What To Do As Bitcoin Hits $44,000 (And The S&P 500)

If you've been following along with our Bitcoin recommendations over the past six months or so, you've banked as much as four times your money – $10,000… $20,000… $30,000, and now, just like we predicted, more than $40,000.

(Personally, I think we'll see much more than twice that in 2021, but I'll get to that in a second.)

We haven't just gotten lucky – we're watching the big institutional investors and corporations who've pumped the lion's share of $17 billion into Bitcoin and other microcurrencies over the past few months.

Companies like PayPal Holdings Inc. (Nasdaq: PYPL) have embraced and invested in Bitcoin to bring crypto products to their customers. Hedge funds up and down Wall Street have quietly piled in, too. Companies like Grayscale, which manages the Grayscale Bitcoin Trust ETF (NYSEArca: GBTC), have had a string of record-breaking months of inflows, thanks to Bitcoin, Ethereum, and Litecoin.

All this love from just about every corner of the market has helped build a critical mass for Bitcoin's acceptance and, even more importantly for crypto investors, it's put a solid, steadily rising "floor" underneath Bitcoin's price on its way to my one-year, $100,000 price target.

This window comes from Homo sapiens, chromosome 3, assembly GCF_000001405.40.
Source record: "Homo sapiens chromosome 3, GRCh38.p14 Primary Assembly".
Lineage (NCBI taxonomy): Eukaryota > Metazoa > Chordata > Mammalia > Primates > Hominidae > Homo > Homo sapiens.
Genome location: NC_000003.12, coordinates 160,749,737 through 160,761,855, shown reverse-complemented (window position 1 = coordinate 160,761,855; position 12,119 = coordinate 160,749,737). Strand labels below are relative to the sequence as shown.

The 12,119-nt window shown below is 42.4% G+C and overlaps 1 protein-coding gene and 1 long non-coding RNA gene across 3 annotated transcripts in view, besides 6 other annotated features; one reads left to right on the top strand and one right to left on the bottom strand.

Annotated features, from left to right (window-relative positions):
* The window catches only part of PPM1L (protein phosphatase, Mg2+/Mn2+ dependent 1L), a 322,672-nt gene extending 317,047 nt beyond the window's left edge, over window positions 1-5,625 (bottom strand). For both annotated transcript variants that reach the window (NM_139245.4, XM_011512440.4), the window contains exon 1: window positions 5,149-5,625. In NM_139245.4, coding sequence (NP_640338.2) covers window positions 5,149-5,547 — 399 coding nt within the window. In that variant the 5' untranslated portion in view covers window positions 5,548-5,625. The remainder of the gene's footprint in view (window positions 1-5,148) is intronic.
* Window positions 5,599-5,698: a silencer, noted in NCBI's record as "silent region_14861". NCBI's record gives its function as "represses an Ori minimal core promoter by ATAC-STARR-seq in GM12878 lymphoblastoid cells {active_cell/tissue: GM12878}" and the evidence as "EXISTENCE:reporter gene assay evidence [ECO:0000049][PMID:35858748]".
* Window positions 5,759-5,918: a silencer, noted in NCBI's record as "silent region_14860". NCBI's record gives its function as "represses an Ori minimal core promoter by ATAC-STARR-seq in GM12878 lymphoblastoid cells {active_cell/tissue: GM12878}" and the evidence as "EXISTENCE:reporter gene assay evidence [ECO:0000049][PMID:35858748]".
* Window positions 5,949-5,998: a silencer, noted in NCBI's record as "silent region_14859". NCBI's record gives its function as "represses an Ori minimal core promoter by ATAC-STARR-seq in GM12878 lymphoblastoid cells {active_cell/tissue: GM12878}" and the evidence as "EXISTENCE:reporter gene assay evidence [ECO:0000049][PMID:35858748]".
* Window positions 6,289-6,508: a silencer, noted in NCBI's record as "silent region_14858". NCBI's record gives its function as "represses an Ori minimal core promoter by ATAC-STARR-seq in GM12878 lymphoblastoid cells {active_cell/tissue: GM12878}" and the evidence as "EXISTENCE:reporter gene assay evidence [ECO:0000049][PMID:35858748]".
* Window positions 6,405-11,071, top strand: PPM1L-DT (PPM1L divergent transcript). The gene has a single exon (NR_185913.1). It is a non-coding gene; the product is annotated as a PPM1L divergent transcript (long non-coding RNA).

But some incredible events over the past three days mean I might have to revise that target upward before long…

Musk's Bitcoin Tweets Matter, but His Actions Matter More

Whatever your personal take on Elon Musk is, whether he's just your style or not your cup of tea, there's no disputing the guy's ability to move markets up or down with a couple of keystrokes.

Sometimes that lands him in hot water. Other times, like now, he's got great news for investors. We should absolutely be paying attention to what he's saying and what he's doing…

Musk revealed Tesla is joining the ranks of PayPal, Microsoft Corp. (Nasdaq: MSFT), Overstock.com Inc. (Nasdaq: OSTK), BMW, and other companies that now accept Bitcoin for goods and services.

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Disclaimer: Any performance results described herein are not based on actual trading of securities but are instead based on a hypothetical trading account which entered and exited the suggested ...

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